“Recession fears aren’t going to abate anytime soon, so efforts to conserve cash now are a wise move, but the market hasn’t liked a 75% cut in the dividend.”
Richard Hunter, Head of Markets at Interactive Investor: “Persimmon has ground out a creditable performance considering the challenges of the last year, although the current outlook is rather more troubling.
“The private weekly sales rate is a case in point. This rate came in at 0.69 for the year, although in the last quarter the number fell to 0.3 (and as low as 0.19 following the mini-Budget fiasco).
“Following some marketing initiatives the rate has improved to 0.5 for the first few weeks of this new financial year, although this compares with 0.96 a year previous.
“The challenges are stark and likely to lead to a difficult 2023 for the sector as a whole, which has been reflected in some dismal share price performances across the piece.
“Concerns over mortgage affordability given the cost of living crisis, mortgage availability amid rising interest rates, persistent build cost inflation of between 8% and 10% and shortages of both materials and labour have created a toxic cocktail.
“In addition, Persimmon has taken a charge of £275 million (and is raising this to £350 million), which has had a material impact on a pre-tax profit number which reduced from £967 million to £731 million.
“As such, the group has tightened its cost management and significantly reduced new land purchases, only acquiring land on a highly selective basis. More positively, some of the build cost inflation has been mitigated by the group’s vertical integration, with its in-house access to bricks, tiles and timber frames providing a competitive edge.
“The dividend is also a casualty of the general belt-tightening exercise. A reduction from 235p to 60p for the year significantly reduces the previously mid-double digit yield, although the new projected yield of just over 4% remains attractive if low by recent historical standards.
“With some investment being required to maintain its land bank, net cash has fallen from £1.25 billion to £862 million, although this leaves a sufficient amount of firepower to continue its selective acquisition opportunities.
“Given the backdrop, there are a number of factors which display Persimmon’s resilience in the face of an economic cycle which has turned against it.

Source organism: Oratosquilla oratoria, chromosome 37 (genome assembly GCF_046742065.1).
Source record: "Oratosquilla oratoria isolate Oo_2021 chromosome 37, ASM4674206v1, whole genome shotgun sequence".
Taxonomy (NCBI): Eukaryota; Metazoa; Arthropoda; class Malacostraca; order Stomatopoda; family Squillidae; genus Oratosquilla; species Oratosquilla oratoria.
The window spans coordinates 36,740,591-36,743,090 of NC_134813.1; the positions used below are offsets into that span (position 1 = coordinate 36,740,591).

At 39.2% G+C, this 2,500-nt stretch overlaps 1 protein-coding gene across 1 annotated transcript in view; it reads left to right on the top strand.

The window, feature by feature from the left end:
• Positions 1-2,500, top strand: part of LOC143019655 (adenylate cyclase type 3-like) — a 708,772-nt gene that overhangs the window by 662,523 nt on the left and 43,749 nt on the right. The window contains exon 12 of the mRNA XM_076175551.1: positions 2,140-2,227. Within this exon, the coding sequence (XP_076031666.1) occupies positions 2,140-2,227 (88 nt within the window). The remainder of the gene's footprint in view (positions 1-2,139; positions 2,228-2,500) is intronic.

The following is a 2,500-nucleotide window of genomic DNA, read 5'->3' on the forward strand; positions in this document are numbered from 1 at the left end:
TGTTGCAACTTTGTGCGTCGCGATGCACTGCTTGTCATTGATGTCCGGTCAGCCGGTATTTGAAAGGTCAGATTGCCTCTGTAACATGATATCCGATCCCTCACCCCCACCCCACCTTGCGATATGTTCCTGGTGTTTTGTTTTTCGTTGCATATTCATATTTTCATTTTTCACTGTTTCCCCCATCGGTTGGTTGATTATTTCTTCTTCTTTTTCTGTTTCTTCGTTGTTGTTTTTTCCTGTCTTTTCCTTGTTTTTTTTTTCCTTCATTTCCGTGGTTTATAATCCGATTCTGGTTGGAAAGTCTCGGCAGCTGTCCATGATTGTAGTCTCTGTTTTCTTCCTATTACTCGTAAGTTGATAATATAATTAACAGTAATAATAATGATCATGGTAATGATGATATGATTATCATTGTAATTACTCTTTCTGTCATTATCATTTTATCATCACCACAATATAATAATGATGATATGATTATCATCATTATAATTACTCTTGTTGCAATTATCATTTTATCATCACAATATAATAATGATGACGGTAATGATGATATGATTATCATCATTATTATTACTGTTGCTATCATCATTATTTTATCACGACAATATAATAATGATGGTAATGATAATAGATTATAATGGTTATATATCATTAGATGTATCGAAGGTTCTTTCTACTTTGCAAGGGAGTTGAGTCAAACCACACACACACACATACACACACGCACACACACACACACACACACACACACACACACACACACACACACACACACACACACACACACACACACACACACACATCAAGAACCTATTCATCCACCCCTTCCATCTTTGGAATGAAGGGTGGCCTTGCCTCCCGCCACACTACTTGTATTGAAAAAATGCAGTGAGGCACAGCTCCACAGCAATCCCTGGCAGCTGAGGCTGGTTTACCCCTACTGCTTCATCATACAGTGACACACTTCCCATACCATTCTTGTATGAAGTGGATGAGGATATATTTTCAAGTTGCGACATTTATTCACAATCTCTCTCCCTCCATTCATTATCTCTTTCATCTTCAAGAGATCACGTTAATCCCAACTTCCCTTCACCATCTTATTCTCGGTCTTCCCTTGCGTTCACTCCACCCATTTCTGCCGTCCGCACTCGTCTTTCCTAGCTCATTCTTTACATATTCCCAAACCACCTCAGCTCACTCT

“Underlying pre-tax profit rose to £1 billion from a previous £973 million and revenues increased from £3.61 billion to £3.82 billion, in excess of the expected £3.79 billion.
“In addition, average selling prices rose by 5% which provided a small tailwind, and new home completions rose marginally to 14868 from 14551, which is a notable achievement in the circumstances.
“The underlying profit margin of 27.2% is largely in line with the previous year, but herein lies another potential issue.
“The company has guided that in the event of continuing inflation and, coupled with the level of sales currently being seen, this number could take a hit of anywhere between 5% and 8% in the current year, inevitably having a large effect on profitability. Based on the current environment, completions could also fall markedly to a range of between 8000 and 9000 this year.
“All things considered, the housebuilding sector is one which is currently fraught with difficulties and the share price performance reflects the changing of the tide.
“Over the last year, Persimmon shares have fallen by 40%, as compared to a jump of 7.4% for the wider FTSE100, despite a more recent relief rally of 14% over the last three months, which has been largely undone in early trade following these results.
“Perhaps more noticeable is the effect on the general view of the shares. After some considerable time of a positive consensus which included Persimmon as one of the preferred plays, the market consensus of the stock has now switched to a sell, implying that in terms of the economic cycle, the worst may yet be to come.”